Last Updated on July 13, 2022
Ron Gula, President and Co-Founder of Gula Tech Adventures, has a very specific goal: To invest in companies and nonprofits that defend our nation’s cyberspace. This means elevating awareness of cybersecurity risks, expanding the cybersecurity workforce and improving cybersecurity in critical industries.
Ron shared with us the mindset shift towards pervasive cybersecurity awareness and why this shift is vital for businesses of all sizes across verticals.
A secure organization starts with the right people
Thousands of products, systems, and organizations promise to strengthen your organization’s cyber security. But there are few to no resources dedicated to establishing the efficacy of each.
So how do you choose which ones are right for your organization?
“You’ve got to build a trusted ecosystem, which means getting the right people and products to appropriately protect the company.” — Ron Gula
Building a trusted ecosystem carefully constructed to fit your organization’s specific needs is critical in ensuring security. One product may be the popular choice for helping secure the world’s largest organizations, but it might not meet the needs of a small organization.
Because each organization will have a different set of concerns and risks, it’s vital to find the products, services, and people that will work best for your circumstances. Choosing randomly or simply based on reviews likely will not result in company cohesion and can ultimately put your organization’s security at risk.
Companies rely heavily on cybersecurity but exclude it from organization decisions
A growing reliance on digital technologies means that the daily functioning of most companies requires some knowledge of cyber and tech risks.
While the National Association of Corporate Directors (NACD) recommends that companies have tech and cyber security professionals on board, it is not yet a requirement. Further, there is little to no requirement for considering cyber risk during organizational decision-making. Fortunately, leaders can address this problem by improving their own cybersecurity knowledge or bringing more expertise into C-suites and boards.
“Ensuring the COO, or the CEO, or the owner of an organization knows enough to ask the right questions and talk about risk with the same impact criteria, that should solve some of the problem.” — Ron Gula
Many organizations in this country, especially smaller organizations, do not have a board. In this case, Ron argues that it’s vital that the company leaders have the knowledge and ability to ask the right questions.
Many business leaders think in terms of business and investment risk, while tech leaders tend to focus on risk posed by technology. If business and tech leaders can talk in terms of the same risk criteria, cyber security could be much more robust, and risks would be reduced.
Including cyber security in organizational decisions does not require adding a cyber expert to the board of directors. However, it requires that leaders are prepared with adequate know-how and the ability to ask questions to bring cybersecurity into the decision process.
Cyber security awareness is an investment, not an option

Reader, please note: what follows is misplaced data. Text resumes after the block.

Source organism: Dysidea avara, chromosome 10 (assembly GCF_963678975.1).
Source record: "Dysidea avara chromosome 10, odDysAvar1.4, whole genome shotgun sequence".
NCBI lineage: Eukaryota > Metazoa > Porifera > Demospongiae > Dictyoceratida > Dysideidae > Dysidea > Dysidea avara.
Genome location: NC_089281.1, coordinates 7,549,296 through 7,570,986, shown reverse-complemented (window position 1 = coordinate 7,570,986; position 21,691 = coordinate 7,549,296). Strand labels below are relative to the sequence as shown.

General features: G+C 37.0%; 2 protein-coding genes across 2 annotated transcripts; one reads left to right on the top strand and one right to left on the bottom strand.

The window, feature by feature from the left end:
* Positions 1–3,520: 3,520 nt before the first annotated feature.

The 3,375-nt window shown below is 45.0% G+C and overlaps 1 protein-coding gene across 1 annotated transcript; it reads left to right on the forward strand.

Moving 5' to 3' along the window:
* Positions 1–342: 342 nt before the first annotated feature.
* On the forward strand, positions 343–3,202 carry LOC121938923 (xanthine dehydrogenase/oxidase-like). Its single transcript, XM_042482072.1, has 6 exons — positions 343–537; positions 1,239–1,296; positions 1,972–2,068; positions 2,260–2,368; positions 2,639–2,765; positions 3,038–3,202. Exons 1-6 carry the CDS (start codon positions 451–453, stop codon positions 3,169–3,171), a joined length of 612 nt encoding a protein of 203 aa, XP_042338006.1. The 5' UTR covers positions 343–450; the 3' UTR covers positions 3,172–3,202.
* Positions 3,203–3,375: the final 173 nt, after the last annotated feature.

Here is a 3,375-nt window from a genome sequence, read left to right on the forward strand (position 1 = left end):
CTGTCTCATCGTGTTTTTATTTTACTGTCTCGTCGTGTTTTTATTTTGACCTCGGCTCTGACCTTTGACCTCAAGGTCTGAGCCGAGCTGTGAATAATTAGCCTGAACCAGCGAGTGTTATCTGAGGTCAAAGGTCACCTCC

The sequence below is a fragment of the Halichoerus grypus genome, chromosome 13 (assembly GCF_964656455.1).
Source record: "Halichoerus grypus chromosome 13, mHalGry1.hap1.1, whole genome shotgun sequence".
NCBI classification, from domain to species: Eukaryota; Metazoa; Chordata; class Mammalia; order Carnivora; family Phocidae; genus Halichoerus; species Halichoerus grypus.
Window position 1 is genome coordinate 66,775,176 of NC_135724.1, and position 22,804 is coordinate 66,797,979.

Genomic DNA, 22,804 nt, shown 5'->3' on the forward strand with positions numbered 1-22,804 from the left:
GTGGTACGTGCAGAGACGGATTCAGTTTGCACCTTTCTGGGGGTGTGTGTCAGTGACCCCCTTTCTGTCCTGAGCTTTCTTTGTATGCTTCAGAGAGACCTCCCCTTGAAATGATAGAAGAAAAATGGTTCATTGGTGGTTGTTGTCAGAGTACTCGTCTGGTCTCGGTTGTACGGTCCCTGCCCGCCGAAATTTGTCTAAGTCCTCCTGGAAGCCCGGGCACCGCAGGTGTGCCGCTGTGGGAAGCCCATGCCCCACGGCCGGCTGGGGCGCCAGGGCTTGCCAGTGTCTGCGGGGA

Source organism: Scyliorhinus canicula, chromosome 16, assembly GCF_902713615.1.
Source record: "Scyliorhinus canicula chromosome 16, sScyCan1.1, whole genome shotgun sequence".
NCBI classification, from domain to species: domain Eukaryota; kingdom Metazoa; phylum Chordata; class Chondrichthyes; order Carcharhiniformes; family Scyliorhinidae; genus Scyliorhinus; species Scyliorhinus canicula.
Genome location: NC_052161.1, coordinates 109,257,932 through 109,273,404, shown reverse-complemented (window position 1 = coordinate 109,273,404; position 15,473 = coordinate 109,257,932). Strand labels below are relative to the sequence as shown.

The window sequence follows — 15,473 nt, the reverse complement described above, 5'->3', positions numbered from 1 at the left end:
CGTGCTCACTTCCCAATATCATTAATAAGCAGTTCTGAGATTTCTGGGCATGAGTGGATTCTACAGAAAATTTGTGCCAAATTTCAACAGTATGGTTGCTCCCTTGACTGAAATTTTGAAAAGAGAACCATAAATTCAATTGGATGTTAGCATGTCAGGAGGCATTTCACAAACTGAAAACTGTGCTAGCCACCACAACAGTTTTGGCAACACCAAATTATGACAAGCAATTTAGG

When discussing the investments pursued by Gula Tech Adventures, Ron expresses a need for a Cyber Fire Department.
The U.S. government provides frameworks, laws, and regulations that offer “indirect” cyber security. Some optional programs and systems are available to protect the average citizen or organization from malware. Likewise, some services and programs exist to protect small businesses across the country. But, according to Ron, there isn’t enough. Individually and collectively, we’re still largely on our own.
The lack of accessible cyber security is one reason why Gula invests in cyber security products and services that will protect the small organizations and individuals that collectively make up a majority of the country.
“Almost everything we invest in, we really have some conviction that it is solving a critical problem.” — Ron Gula
Creating cybersecurity vendors that don’t focus on the enterprise is vital to overall security. Unfortunately, while the government is excellent at putting forth a big-picture cybersecurity view and offering guidelines to large organizations, it is less successful at offering accessible protection to non-enterprise organizations.
Protecting the individuals and small businesses of America is absolutely critical to the cyber security of the country as a whole.
Investing in the right companies that are working to create a network of products and services to provide a Cyber Fire Department of sorts will be pivotal in the future of cyber security.
Fundamentals needed for this Cyber Fire Department
In conclusion, a few essentials will be needed to construct a cyber protection system to serve the majority of the country.
First, the right people must be invested in and included in discussions and decision-making. The federal government already employs these experts. But they are missing from local and state governments and most small businesses.
Second, business leaders and other individuals need to be knowledgeable about cybersecurity and able to ask the right questions. This can be done by including cybersecurity experts in decision-making processes or by adequately educating and training leaders.
Finally, cybersecurity preparedness and response should be considered a necessity rather than an option. Investments should be made to protect small businesses and individuals in ways that are affordable and demonstrably yield positive results.
To get every word of this provocative conversation with Ron Gula and John Verry, click here.